Sheila Tobias, a well-known educator and activist here in southern Arizona recently has been circulating her endorsement of Donna Branch-Gilby over incumbent Sharon Bronson in the Democratic primary for District 3 Pima County Supervisor. I thought it really well done, and worth a read for anyone trying to understand why Donna is challenging an incumbent Democrat:
A Board of Supervisors
election rarely generates the passion and excitement of a
presidential primary; or a congressional race; or even the contest
for Mayor and City Council.
But, once you think
about the power exerted by the Pima County Board of Supervisors over
everything that matters, from plugging potholes to budgeting and
managing the libraries, from juvenile detention to solid waste land
fills, from ensuring the integrity of elections to waste water
treatment, county property assessments and taxing, and approving (or
rejecting) rezoning requests for homes and business development, you
will realize, as I have come to realize: that the upcoming election
to the Board of Supervisors matters very much to all of us who live
here in the County.
The five supervisors
sometimes appear to be a permanent body. With two of the Supervisors
in their (well-paid by the way) positions
for 12 and 10 years, a third for 8 and a fourth ensconced for six, I
am supporting a challenger, Donna Branch Gilby, former Pima County
Chair of the Democratic Party, most recently Vice-Chair of the State
Party, because Donna is committed to voter integrity (see below) and
balanced growth. She’s already been endorsed by the Election
Integrity Committee of the Pima County Democratic Party.
Donna has explained to
me the arcane workings of the Board of Supervisors – which we
voters cannot alter; all we can do is to change the “cast of
Donna is running
against a Democrat in a district that includes north Tucson and
extends from the West side of Tucson to the Yuma County line and
south to the Mexico border and includes the Tohono O’odham
Nation. If you’re wondering why a Democrat would oppose another
Democrat (and two of the other Democratic Supervisors are likely to
be challenged by members of their own party this year as well), the
reason resides in yet another responsibility that the Supervisors
have, namely, determining voting modalities, and certifying
State law charges
political parties with performing oversight of the election process;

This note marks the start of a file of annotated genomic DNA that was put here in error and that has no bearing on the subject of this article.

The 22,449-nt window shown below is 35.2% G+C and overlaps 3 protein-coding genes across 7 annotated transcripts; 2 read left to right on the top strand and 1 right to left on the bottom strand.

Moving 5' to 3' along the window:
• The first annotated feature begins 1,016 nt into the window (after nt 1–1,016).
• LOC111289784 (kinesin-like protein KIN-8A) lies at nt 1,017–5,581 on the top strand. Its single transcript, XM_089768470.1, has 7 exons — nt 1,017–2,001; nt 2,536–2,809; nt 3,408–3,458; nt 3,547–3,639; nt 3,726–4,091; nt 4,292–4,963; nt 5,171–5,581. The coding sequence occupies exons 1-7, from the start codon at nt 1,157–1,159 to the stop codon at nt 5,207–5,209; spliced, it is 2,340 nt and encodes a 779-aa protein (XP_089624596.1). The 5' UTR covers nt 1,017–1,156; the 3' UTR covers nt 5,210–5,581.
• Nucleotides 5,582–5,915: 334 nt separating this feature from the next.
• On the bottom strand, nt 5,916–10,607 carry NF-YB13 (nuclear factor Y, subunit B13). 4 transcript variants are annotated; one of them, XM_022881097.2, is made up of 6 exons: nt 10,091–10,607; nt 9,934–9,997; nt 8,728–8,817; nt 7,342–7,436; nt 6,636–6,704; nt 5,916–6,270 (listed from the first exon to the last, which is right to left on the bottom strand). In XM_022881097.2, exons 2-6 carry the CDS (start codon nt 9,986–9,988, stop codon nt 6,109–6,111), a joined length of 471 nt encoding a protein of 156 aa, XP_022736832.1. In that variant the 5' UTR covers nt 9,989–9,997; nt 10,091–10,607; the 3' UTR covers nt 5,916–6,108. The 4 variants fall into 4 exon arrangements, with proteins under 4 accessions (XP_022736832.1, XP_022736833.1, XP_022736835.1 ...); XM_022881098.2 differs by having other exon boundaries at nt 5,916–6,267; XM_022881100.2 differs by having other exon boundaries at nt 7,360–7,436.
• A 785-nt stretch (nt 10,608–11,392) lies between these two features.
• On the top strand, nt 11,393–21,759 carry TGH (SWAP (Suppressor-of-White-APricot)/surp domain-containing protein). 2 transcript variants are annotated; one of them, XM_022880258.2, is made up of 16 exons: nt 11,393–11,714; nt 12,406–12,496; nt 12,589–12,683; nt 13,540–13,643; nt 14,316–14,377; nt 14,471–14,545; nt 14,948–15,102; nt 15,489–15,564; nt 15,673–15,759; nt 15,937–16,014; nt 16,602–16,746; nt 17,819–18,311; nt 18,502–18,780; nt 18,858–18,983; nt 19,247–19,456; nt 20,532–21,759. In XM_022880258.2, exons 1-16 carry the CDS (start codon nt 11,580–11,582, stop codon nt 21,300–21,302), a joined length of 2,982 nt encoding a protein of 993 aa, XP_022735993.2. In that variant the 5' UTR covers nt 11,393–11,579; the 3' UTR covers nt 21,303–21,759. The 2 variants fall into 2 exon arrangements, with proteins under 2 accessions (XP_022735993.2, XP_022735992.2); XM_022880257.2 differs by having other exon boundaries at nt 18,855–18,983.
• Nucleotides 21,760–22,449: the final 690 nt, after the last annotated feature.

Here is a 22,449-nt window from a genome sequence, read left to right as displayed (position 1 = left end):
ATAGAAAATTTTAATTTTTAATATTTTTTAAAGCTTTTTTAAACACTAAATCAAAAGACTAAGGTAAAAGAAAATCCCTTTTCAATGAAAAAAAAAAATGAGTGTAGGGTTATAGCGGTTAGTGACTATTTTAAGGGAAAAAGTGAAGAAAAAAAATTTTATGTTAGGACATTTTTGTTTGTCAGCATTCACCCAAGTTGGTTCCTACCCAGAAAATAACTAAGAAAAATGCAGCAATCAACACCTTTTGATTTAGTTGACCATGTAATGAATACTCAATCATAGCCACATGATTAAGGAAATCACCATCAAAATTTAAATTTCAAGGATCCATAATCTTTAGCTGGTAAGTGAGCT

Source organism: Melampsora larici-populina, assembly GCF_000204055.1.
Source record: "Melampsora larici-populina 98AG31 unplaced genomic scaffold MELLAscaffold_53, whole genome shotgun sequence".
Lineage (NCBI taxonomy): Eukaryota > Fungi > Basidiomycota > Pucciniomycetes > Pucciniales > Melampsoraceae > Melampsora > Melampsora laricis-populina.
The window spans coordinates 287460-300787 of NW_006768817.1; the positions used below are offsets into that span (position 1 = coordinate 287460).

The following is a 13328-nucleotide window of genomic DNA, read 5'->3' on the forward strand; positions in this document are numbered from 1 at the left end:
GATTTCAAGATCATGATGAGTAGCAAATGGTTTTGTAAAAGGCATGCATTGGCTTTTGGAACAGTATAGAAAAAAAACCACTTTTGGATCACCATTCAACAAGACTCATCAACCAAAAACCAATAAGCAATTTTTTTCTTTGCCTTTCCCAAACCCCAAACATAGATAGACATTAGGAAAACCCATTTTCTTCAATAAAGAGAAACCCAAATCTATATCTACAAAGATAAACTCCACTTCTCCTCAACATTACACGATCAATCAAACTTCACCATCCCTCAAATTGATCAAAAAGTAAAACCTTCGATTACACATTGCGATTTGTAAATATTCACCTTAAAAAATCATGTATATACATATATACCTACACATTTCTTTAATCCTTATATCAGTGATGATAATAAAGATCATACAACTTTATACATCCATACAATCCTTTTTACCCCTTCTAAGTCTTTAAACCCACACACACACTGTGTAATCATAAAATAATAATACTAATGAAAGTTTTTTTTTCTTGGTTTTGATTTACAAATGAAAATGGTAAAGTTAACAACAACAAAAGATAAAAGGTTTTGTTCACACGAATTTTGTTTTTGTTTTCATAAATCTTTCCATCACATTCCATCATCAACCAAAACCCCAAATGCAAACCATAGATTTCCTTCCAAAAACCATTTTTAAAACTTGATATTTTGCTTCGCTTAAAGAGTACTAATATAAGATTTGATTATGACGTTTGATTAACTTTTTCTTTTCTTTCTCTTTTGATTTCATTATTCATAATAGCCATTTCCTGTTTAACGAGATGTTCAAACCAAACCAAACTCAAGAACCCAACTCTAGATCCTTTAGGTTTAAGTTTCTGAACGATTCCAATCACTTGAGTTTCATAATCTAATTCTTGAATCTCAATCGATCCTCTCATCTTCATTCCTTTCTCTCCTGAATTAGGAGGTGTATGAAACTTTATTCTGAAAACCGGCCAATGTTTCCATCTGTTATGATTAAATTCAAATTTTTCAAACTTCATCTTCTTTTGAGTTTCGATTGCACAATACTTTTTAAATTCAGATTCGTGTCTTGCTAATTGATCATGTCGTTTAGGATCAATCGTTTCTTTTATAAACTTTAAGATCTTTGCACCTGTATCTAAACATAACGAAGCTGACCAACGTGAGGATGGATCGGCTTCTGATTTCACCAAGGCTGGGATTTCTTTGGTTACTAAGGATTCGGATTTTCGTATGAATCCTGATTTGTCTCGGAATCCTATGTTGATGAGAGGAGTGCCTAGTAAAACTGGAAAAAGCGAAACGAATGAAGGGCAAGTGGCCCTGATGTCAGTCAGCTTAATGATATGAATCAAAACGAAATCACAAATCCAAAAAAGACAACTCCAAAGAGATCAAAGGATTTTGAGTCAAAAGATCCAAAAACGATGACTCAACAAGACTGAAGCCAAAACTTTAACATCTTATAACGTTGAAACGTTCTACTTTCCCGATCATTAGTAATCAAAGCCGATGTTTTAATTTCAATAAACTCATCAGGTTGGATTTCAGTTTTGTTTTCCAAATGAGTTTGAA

this includes monitoring the vote counting process. When Donna
chaired the Pima County Democratic Party, she spoke numerous times on
this before the Board of Supervisors. Her opponent in this election
was the leading obstructionist. Even after a 3½ day trial in
December 2007, when Judge Michael Miller ruled that political party
officials could examine the databases of the 2006 elections,
Supervisor Bronson was calling for an appeal of the judge’s
With friends like these
(on voter integrity), you don’t need enemies.
Donna is a 40-year
resident of Tucson with a Master’s in Public Administration
from the U of A. She taught supervisory and management skills to
Dept of Economic Security staff for 20 years. Was a member of
Served as Chair of
the Pima County Democratic Party in 2006 and then as 1st
Vice Chair of the Arizona Democratic Party in 2007
Founder of the
Arizona Women’s Political Caucus; served as a Director on the
Boards of Tucson Peace Center, Planned Parenthood, Open Inn and as a
Commissioner on the Tucson Human Relations Commission for 8 years.
She lives with her
husband Bob Gilby at Milagro Cohousing – a Community in Balance with
Nature, which they co-founded in 2001. She is the mother of Michelle
Williams, MD, Tucson, and Toby Branch, AIA, Denver.
priorities – including voter integrity – are ours:
Balanced growth –
to ensure that the population of Pima County doesn’t exceed
our water supplies – employing the Board’s power over
sewer lines will go
the Board could communicate to developers that in-fill rather than
sprawl is a Pima County priority; and make that ruling stick!
–through the budgeting process,
Election process –
through funding and supervision over the County Elections Division
Open Decisions –
Openly Arrived At
leadership so that the professional County Administrator (who has
also been on the job a long time, directing policy from behind the
scenes) implements Board policy rather than his own.
The Pima County Board
of Supervisors is required by law to hold open “Study Sessions”
at which upcoming decisions (not laws – they do not legislate)
are supposed to be publicly aired. But for the past several years,
these “Study Sessions” have been routinely canceled.
Donna wants to bring in the kind of experienced people who invite
input, criticism, and other (better) ideas when appropriate to a
discussion or a decision.
Donna is likely to be
opposed in her bid to unseat Supervisor Bronson (in office since
1996) by the Arizona Home Builders, Realtors, and others who have
come to benefit from her long incumbency.
Once you meet Donna
Branch-Gilby, you will know that she would make the Board of
Supervisors more responsive to the views and the needs of people like
What you can do?:
Offer your support
publicly, by adding your name to a list of supporters.
especially to do research on the impact of the Board’s
actions/inaction on the utility service delivery boundary.
Make a financial
contribution. County elections are not part of “Clean
Elections,” so candidates must raise funds traditionally –
by asking. The maximum allowed contribution is $390 per person each
election cycle. Checks to “Branch-Gilby 2008” may be
sent to P.O. Box 85781, Tucson, AZ 85754
Join me at a Meet
the Candidate party at the home of
Bob and Joan Kaye Cauthorn
Wednesday, April 2, 5:30 – 7:30 pm
30 N Camino Espanol
One block North and East of Broadway and Country Club.